Validity and reliability of the Health Professionals’ Inventory of Learning Styles (H-PILS) in a rural African context

Authors

  • Maria A Paiva Sidra Medical And Research Center, Doha
  • Kyle John Wilby Qatar University, Doha

Keywords:

Learning Styles, Africa, Pharmacy, Teaching, Continuing Education

Abstract

Background: Knowledge and skills are obtained via a range of methods and Western educational institutions are attempting to diversify instructional techniques in order to satisfy the diverse needs of learners. The Health Professionals’ Inventory of Learning Styles (H-PILS) is an instrument used to assess the learning styles of health professionals and has been validated in multiple North American contexts.

Aims: To assess the validity and reliability of the H-PILS instrument in a rural African context and characterise learning styles for pharmacy staff working at Mampong Government Hospital in Ghana.

Methods: Staff members were recruited to complete the H-PILS. Face and construct validity were assessed through investigator observations. Cronbach’s alpha was used to assess reliability. Learning styles were summarised descriptively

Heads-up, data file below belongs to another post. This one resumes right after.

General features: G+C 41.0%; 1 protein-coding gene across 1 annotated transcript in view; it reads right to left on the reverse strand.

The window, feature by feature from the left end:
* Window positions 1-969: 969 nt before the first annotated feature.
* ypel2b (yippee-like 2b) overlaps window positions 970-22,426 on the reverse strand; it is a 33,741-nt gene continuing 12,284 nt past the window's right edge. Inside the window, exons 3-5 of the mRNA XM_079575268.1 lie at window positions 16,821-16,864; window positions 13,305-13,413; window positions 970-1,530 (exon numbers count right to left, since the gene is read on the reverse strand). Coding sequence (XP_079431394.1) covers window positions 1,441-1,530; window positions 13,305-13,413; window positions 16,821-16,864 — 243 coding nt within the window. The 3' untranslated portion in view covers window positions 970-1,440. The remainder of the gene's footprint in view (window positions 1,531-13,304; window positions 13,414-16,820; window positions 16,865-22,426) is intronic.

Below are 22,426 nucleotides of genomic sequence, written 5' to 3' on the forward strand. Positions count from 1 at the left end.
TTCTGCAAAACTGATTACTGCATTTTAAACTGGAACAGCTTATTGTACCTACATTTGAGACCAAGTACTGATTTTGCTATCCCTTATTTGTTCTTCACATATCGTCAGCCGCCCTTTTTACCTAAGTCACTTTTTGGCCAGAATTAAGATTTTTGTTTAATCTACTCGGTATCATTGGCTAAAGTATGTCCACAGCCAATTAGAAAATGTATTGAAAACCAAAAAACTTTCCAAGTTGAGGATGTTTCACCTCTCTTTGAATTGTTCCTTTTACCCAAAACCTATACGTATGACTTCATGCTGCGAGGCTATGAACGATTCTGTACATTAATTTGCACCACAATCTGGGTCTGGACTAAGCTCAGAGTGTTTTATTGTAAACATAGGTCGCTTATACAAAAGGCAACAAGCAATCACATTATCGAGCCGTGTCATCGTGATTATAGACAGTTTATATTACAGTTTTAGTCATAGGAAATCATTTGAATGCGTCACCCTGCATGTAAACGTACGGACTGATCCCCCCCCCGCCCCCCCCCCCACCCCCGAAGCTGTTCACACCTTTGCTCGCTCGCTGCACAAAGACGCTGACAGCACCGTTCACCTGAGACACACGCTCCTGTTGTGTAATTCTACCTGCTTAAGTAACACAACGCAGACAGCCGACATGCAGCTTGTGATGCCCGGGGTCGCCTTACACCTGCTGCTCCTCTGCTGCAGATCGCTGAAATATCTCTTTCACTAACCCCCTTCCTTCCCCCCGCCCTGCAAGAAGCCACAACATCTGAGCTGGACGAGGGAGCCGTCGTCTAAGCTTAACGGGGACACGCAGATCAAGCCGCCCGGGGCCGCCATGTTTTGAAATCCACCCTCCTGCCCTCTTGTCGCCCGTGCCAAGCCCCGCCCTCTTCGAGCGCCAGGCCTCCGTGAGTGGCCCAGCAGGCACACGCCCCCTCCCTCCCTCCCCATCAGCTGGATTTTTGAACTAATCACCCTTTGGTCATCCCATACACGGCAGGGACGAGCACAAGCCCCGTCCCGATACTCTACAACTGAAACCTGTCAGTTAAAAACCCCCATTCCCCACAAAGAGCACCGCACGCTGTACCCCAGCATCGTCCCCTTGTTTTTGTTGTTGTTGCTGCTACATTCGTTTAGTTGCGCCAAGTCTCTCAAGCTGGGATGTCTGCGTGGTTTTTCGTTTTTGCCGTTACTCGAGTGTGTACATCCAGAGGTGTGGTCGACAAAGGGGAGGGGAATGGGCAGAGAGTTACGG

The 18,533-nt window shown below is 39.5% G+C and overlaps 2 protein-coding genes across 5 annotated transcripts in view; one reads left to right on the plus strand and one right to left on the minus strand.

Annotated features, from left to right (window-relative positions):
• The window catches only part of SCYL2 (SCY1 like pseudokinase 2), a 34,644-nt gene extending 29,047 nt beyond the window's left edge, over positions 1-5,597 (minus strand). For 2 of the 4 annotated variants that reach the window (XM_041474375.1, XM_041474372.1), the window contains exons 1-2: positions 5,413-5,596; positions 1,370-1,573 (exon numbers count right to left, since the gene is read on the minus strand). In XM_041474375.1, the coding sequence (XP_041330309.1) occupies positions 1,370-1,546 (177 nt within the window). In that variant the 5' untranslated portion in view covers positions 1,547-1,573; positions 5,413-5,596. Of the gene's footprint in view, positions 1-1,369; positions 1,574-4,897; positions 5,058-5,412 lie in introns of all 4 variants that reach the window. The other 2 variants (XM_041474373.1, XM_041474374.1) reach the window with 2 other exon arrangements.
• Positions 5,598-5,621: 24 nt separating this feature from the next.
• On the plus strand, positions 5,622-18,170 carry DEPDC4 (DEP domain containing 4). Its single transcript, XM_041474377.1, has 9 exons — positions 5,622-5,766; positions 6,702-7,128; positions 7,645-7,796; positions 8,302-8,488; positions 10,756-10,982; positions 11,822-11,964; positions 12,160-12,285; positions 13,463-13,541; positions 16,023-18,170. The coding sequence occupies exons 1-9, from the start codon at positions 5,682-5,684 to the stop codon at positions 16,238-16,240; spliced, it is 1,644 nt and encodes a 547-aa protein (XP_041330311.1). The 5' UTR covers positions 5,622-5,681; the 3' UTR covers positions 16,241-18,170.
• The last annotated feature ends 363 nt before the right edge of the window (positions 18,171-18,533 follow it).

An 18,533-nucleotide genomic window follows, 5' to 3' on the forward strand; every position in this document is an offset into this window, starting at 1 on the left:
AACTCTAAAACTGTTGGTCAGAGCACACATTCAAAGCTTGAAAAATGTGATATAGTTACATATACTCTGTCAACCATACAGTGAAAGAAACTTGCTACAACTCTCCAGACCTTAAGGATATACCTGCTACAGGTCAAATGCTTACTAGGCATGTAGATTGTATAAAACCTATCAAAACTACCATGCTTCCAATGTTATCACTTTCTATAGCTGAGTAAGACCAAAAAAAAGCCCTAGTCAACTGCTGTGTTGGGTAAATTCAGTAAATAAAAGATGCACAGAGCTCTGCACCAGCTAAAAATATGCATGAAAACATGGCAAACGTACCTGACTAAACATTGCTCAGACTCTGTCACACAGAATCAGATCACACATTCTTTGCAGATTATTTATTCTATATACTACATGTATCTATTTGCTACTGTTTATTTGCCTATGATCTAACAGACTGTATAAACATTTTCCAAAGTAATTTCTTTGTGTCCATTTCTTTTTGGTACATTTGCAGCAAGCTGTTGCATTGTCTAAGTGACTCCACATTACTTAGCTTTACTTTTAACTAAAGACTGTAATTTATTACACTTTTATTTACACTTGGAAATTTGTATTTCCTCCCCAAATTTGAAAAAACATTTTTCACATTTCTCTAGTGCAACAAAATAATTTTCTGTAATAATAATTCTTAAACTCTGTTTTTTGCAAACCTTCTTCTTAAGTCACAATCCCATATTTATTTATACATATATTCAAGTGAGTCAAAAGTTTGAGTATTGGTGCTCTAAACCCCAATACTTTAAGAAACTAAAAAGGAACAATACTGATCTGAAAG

Results: Nine staff members participated. Lack of participant understanding and misinterpretation of instrument statements impacted validity. Cronbach’s alpha was -2.641. One participant was deemed an accommodator, three assimilators, four convergers, and one a diverger.

Conclusions: The learning styles of health providers in rural Ghana could not be accurately characterised, as the H-PILS instrument was not valid or reliable in this context. More extensive evaluation is warranted to determine refinements needed to overcome these findings. Further research is needed to optimise learning styles and continuing education in this setting. 

Author Biographies

Maria A Paiva, Sidra Medical And Research Center, Doha

Clinical Pharmacist

Kyle John Wilby, Qatar University, Doha

Assistant Professor, Clinical Pharmacy and Practice, College of Pharmacy

References

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Published

27/07/2015

Issue

Section

Research Article